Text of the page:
Superior Vena Cava (SVC) Syndrome Overview

Symptoms, Causes, and Treatment

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In This Article

Superior vena cava (SVC) syndrome is a set of symptoms that result when blood flow through the superior vena cava (the large blood vessel that returns blood from the upper body back to the heart) is blocked. These include swelling of the face, arms, neck, and chest, distention of veins in the neck, and sometimes shortness of breath and a cough. SVC syndrome is usually diagnosed with a chest CT scan, but further tests may be done as well. Treatment focuses on the underlying cause, which means treating lung cancer which is often present. It may also include bypassing the obstruction that causes the syndrome.

SVC syndrome is a complication that occurs in 2 percent to 4 percent of people living with lung cancer, and in some cases is the first symptom that leads to the diagnosis. It is most common with tumors that grow near the top of the lungs, and because of the location of these tumors, they can easily be missed on a chest X-ray.


The symptoms of SVC syndrome are caused by the buildup of pressure in the superior vena cava above the blockage. The superior vena cava drains blood from the head and neck, arms, and upper chest, and blockage may result in the backup of blood in veins in these regions. Possible signs and symptoms may include:

  • Swelling of the face, arms, or chest wall
  • Difficulty breathing (dyspnea)
  • Widening (distention) of the veins in the neck and chest
  • Redness of the face, neck, and palms of the hands
  • Cough and/or coughing up blood (hemoptysis)
  • Headache
  • Chest pain
  • Hoarseness
  • Difficulty swallowing (dysphasia)
  • Bluish tinge to the skin of the face or upper body (cyanosis)
  • Horner's syndrome (a constricted pupil, saggy eyelid, and lack of sweating on one side of the face)

When It's an Emergency

Superior vena cava syndrome may occur gradually in many patients but can be a cancer-related medical emergency in some situations. If the obstruction of the superior vena cava occurs rapidly, there may not be time for other blood vessels (called collateral blood vessels or circulation) to accommodate the increased blood flow that takes place. Most worrisome is lung-cancer-induced SVC syndrome which causes obstruction of the trachea, the airway that travels from the nose to the large bronchi which enter the lung.

If you are experiencing any of the symptoms noted above, it's important to make an appointment to see your doctor right away. And even if you feel it is related to your cancer, it's important to talk to your doctor. In addition, there may be medical conditions aside from cancer that are causing this problem.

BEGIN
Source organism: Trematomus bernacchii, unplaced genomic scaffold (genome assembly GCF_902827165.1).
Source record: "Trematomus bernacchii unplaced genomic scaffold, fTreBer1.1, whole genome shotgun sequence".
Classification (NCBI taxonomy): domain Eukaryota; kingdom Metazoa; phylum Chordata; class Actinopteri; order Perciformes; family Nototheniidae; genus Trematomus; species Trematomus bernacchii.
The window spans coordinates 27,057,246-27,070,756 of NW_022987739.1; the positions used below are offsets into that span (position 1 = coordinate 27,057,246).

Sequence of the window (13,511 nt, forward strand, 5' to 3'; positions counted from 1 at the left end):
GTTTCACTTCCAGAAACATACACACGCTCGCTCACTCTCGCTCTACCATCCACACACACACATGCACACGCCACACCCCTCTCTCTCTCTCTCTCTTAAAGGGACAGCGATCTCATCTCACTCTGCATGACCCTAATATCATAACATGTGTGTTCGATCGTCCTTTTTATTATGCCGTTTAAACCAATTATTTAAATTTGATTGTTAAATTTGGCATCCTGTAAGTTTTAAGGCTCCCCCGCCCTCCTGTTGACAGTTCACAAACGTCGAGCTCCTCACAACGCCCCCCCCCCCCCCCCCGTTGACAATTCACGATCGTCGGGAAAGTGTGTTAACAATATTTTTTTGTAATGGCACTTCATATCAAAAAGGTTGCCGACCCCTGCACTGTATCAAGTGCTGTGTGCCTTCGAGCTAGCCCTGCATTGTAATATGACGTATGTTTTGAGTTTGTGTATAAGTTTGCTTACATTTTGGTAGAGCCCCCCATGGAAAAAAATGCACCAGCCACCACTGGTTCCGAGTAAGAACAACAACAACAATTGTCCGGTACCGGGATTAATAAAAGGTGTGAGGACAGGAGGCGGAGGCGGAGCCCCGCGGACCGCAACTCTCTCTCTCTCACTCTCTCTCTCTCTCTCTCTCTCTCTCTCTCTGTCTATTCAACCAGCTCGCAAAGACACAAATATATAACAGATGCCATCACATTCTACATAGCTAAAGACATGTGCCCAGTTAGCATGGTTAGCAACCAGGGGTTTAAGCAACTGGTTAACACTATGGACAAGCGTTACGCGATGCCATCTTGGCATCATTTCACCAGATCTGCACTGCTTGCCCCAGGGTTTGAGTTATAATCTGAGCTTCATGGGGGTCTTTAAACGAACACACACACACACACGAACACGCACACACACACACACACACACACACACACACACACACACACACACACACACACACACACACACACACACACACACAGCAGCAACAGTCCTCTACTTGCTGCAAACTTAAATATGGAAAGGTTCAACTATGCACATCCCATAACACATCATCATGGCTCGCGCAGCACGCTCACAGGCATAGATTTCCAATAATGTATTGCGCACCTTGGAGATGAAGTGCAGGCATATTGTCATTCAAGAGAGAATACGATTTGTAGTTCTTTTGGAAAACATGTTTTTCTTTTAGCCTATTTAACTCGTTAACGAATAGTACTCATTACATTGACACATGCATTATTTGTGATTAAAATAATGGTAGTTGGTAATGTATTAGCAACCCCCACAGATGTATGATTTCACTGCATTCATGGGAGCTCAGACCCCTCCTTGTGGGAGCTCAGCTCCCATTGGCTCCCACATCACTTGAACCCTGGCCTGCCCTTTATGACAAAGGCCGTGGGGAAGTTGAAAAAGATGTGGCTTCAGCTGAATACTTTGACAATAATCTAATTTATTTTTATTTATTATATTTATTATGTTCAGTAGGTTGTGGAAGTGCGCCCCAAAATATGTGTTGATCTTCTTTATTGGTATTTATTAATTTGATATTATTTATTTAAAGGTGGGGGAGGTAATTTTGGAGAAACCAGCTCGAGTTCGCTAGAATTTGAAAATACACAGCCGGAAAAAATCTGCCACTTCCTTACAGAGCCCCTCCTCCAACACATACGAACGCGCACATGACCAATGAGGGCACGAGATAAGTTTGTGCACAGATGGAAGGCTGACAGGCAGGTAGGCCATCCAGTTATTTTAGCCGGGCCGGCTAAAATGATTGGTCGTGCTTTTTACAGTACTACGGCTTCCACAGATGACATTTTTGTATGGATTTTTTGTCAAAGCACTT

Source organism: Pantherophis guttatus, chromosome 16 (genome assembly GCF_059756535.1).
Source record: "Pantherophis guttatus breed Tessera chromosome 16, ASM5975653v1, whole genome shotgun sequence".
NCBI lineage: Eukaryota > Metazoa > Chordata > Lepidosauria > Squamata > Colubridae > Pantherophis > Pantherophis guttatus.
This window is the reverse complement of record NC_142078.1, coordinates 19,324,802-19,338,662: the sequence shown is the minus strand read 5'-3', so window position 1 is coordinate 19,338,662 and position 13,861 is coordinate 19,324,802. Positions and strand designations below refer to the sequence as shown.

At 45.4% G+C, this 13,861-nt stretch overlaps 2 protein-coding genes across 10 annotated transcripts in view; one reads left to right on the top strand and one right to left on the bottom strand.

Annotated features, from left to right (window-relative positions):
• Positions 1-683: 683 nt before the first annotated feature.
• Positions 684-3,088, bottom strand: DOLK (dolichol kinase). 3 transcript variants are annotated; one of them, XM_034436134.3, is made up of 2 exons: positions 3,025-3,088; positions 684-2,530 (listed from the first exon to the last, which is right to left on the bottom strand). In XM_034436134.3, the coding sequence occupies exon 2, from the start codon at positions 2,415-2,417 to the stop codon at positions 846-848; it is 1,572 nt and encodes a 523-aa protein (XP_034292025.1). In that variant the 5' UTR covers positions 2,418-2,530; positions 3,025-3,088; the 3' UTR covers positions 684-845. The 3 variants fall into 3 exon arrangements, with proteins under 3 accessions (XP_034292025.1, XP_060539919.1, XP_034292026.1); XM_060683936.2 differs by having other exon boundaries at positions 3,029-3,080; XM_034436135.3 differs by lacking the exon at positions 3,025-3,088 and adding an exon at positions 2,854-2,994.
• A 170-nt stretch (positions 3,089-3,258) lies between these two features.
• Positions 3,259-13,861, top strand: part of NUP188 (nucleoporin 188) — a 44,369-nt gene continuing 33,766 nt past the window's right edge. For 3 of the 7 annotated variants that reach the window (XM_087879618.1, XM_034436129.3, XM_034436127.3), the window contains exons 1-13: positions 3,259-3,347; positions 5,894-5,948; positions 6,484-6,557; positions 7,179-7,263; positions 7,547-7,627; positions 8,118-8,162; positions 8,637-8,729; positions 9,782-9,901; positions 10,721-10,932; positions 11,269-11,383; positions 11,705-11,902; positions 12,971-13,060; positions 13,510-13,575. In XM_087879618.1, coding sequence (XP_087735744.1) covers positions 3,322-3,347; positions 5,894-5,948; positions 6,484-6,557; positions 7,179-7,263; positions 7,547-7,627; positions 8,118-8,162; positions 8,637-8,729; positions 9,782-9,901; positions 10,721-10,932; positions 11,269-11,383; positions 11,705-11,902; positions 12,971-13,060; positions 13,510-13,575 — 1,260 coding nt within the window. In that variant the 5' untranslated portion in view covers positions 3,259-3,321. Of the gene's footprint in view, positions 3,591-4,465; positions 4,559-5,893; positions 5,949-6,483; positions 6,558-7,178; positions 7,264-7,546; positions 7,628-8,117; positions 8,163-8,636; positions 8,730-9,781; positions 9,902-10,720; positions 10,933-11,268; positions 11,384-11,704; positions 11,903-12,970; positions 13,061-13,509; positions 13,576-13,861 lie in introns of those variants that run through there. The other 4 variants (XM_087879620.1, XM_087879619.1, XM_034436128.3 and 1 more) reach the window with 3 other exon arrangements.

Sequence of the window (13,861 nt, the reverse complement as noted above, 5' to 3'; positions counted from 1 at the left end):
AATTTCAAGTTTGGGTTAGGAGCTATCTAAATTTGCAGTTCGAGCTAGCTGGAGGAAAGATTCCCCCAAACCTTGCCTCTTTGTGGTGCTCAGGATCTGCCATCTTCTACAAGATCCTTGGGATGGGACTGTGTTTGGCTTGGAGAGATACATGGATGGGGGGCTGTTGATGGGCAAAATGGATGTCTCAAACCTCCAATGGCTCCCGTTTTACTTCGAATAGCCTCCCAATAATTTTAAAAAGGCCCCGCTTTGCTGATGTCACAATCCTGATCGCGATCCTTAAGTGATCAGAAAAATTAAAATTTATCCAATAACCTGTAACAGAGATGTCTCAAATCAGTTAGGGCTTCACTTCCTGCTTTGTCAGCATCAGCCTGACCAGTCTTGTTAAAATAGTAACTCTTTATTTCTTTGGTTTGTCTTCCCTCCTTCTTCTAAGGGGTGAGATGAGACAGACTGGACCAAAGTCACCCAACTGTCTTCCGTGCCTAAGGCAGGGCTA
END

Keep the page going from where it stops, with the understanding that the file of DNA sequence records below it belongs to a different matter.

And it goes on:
The most common cause of SVC syndrome today is compression of the superior vena cava (SVC) by a cancerous tumor. The superior vena cava is a soft-walled vein and can be easily compressed by tumors growing nearby. Lung cancers, especially those growing in the right upper lung, are the most common cause, followed by lymphomas. The spread of other tumors, such as breast cancer to lymph nodes in the mediastinum (the area of the chest between the lungs) can also be responsible. Cancers such as testicular cancer, thymus cancer, and thyroid cancer may also lead to the syndrome.

Less common causes include blood clots within the SVC (often secondary to central intravenous lines or pacemaker wires), aortic aneurysms, or infections like tuberculosis or histoplasmosis.


SVC syndrome is often suspected by the signs and symptoms noted above. Radiological studies such as a chest X-ray or CT scan may show a tumor or signs suggestive of SVC syndrome. Other tests, such as an MRI, ultrasound, or venography (a test done using a dye to X-ray veins) may be recommended as well. If your doctor suspects a cancer is causing your symptoms (and you are otherwise stable medically), further tests are then needed to diagnose the cancer before treatment is started.


The treatment of SVC syndrome depends in large part upon the cause. If symptoms are due to a tumor pushing on the superior vena cava, methods to treat the tumor such as chemotherapy, targeted therapies, surgery, immunotherapy, or radiation therapy are often used. With lymphomas, treatments such as monoclonal antibodies may be used. With SVC syndrome due to metastases, treatment usually involves treating the primary cancer.

Depending on the severity of your symptoms, a stent may be placed to hold the superior vena cava open. Blood thinners may be used to prevent clotting. In rare cases, surgery to bypass the obstruction may be needed.

To rapidly improve symptoms pending definitive treatment, management often includes keeping the head elevated, giving corticosteroids to reduce inflammation, and giving diuretics ("water pills") to reduce swelling.

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Article Sources
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